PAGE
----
Common number issues include:
- Numerals vs. words: Decide when you use want to use digits vs. spelling out whole numbers.
- Figure numbering: Give examples of how to number figures and tables.
- Dates: Which format is standard for your readers: month, day, year, as in Oct. 10, 2016—or day, month, year, as in 10 Oct 2016? Choose a style and stick with it.
- Set phrases: Do your customers seem to use 24/7 or 24x7? Either version is acceptable. Once again, pick a style and make sure it doesn’t change.
Just remember: Number style rules can be overwhelming. If you include too many rules in your guide, readers may get lost and give up. Include only your most critical and frequently confused number rules. Help your colleagues find the answers they need and move on to creating great content.
Step 3: Assess Those Acronyms: Habit or Helpful?
Acronyms are an essential part of modern technical writing. From medical guides to government publications, you’ll be dealing with acronyms a lot.
The standard way of handling acronyms is to (a) define them only once, on first use; (b) define them in only one way; and (c) avoid them if they’re used only once. Assuming you follow this methodology, you should include it in your style guide.
But there are additional guidelines you may want to include as well. For example, your guide can specify:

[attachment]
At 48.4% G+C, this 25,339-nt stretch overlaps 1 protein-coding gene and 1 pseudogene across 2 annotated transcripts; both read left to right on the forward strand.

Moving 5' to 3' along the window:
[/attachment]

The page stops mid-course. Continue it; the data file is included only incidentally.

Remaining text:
- Acronyms that should never be spelled out. If you work in the IT industry, you’ll probably never want to spell out USB, FAQ, or URL. If you work in the sciences, you generally never need to spell out chemical elements, or compounds and formulas that contain elements. Specify these terms in your acronym section—and include them in your words list as well.
- Acronyms that should never be used. If your company is called Bowman Reading Appliances, you probably don’t want to shorten it to “BRA.” And even if the acronym version of your company isn’t giggle-worthy, you may prefer to avoid it, to reinforce your full brand identity. For example, Adobe always calls its core software package “the Adobe Create Suite”—never “the ACS.”
- Acronyms that are overused. Sentences filled with too many acronyms can start to sound like text messages. Even worse, they can confuse and alienate readers. Think about whether the acronyms you use are helpful to your readers—or just a habit. In your guide, ask your writers to assess their acronyms. Do they really need them?
Step 4: Identify a Default Style Guide
Even if you’re the world’s most dedicated tech writer, you can’t create a style guide that covers everything—nor should you try. Instead, focus on creating a guide that answers your writers’ most critical style questions, and send folks who need additional guidance to a more comprehensive default guide.
If you’re handling technical content, your likely choices are:
- The Microsoft Writing Style Guide—for writing about computer technology
- The AMA Manual of Style—for medical publishing
- Scientific Style and Format—for scientific publishing
- GPO Style Manual—for government publications